I’m glad to have survived the heart thing, but surviving that hospital was more miraculous really. It turned into a series of Fear Factor.
DAY 1 – Meeting the contestants
Smell rating: Gorgonzola
You need to read From my Sicilian Hospital Bed if you haven’t read that yet.
There was no bidet or shower in the whole ward. The nurses said the hospital had been designed by Americans, and Americans don’t use bidets.
“They do use showers, though,” I persisted. “Americans really do wash their butts from time to time. I’ve been to America. You can trust me on this.”
Both Sicilian nurses frowned at me sceptically. I found it so hard to believe that a hospital could have no washing facilities that I even put the delightful prison/toilet guards David Beckham and Shemar Moore on the case. They reconnoitred the entire place and assured me that washing facilities were utterly absent.
“It’s worse than the prison,” they said. Then they each took a rather big step back, because my B.O. was making them swoon.
DAY 2 – The stick-on challenge
Smell rating: Skunk
When you need your heart monitored, they stick anything between seven and twelve round sticky labels on you, which have a metal popper in the centre to attach wires to them. Since they get a lot of pull as you roll about in bed having steamy, sweaty dreams about your Hubby (or even sometimes about prison warders in pectoral-hugging T-shirts) they have to be very, very sticky indeed. Yet they like to switch you onto different monitors, so you repeatedly get the sticky labels pulled off and new ones stuck on.
By day two, I had a lattice of glue rings covering my entire torso, so sticky that they all ended up with hairs, crumbs of food and other random debris firmly attached. A few had live mosquitoes and flies flailing their limbs trying to break free. I was human fly paper.
In the afternoon I saw Crocodile Dundee. His farting heart had recovered so well that he was walking about, and he had a string vest. Clothes at last! When I got closer I realised his vest was really about 200 interlinked sticky rings covered in fluff. He still actually had nothing but his shorts on.
We were happy to see each other but since we both smelled like an Indian toilet, we chose to chat from a safe distance of about three metres.
DAY 3 – The crocodile challenge
Smell rating: Sewer gas
Croc told me he was worried sick. As soon as he came round from having his heart in fart, his first question was “How much does this all cost?” and the nurse said “A thousand Euros a day!” then laughed like a drain. To Europeans this is funny, because we never pay anything for being in hospital. Poor Croc thought he would have to remortgage his house to pay his medical bill and was so worried about this that he almost had a second fart attack. He wouldn’t believe me when I said the nurse had been joking, so I had to round up two doctors and David Beckham to convince him.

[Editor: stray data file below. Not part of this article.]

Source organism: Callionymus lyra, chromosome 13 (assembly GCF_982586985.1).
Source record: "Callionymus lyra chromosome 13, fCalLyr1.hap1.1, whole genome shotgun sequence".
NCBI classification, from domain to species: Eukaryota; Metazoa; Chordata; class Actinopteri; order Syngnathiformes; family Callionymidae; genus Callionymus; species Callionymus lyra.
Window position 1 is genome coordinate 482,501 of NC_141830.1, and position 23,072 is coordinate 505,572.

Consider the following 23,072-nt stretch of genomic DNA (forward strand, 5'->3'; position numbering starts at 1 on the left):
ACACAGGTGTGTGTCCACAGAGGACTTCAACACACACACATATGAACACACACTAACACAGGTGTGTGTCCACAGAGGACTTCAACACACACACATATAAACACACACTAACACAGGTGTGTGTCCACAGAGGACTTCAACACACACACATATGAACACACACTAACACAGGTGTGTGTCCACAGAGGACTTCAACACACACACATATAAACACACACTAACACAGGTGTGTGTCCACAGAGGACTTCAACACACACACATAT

Despite all this worry, Crocodile Dundee was so laid back about having narrowly survived a heart attack that the Sicilian doctors worried he might have suffered a little brain damage. They asked me to chat to him discreetly and make a preliminary evaluation.
“Nope, he’s just Australian,” I reported back. “They spend their childhood learning to swim amongst box jellyfish and pulling the legs off Red Back spiders when they get bored. They don’t actually know how to panic.”
“Are they ALL mentally retarded down there?” asked one of the doctors, and went off waving his arms and stethoscope about, to examine some patients who knew how to get into a proper flap.
The first contestant leaves
The Rhino was certainly in a flap. Her sedative temporarily wore off and she wailed for Santa Rosalia of Quisquina, her daughter, Jesus and anyone who walked past in a uniform to deliver her from the agony of being on a drip.
“Look at this needle stabbed into my aaaaaaaarm!” she wailed at the top of her lungs. “I’m dying, aiiiieeeeee yooowwwwwww the pain!!!!!!”
“For the love of God shut up!” he daughter suddenly shouted back. “I can’t take this any more! I’m going out for a cigarette and a coffee with a double shot of alcohol in it!” and off she dashed.
By the time she got back the doctor had taken care of things, and her Mamma was snoring like a Hippo again.
DAY 4 – The solvent challenge
Smell rating: Gangrene
I was discharged at last! I needed the following disinfection routine when I got home:
1. Preliminary hosing down in the garden to remove larger items of debris adhering to my person, including some small animals not yet deceased.
2. Homemade sheep-dip in the bath, containing toilet cleaner, bleach and a dash of ammonia
3. Spot-cleaning with solvent chemicals to dissolve stubborn spots of goo
4. A 45-minute shower and shampoo using two bottles of shower gel
5. A long bubble-bath involving extensive use of a loofah (subsequently disposed of in a safe, hygienic manner)
6. A final shower to rinse off any remaining traces of caustic cleaning products.
My doctors clearly have a great sense of humour, though, They sent me home with a little souvenir of my stay – tablets in the form of small backsides. They have a crack and everything.
They told me to take one buttock in the morning and the other in the evening: I promised I would think of them each and every time I did so.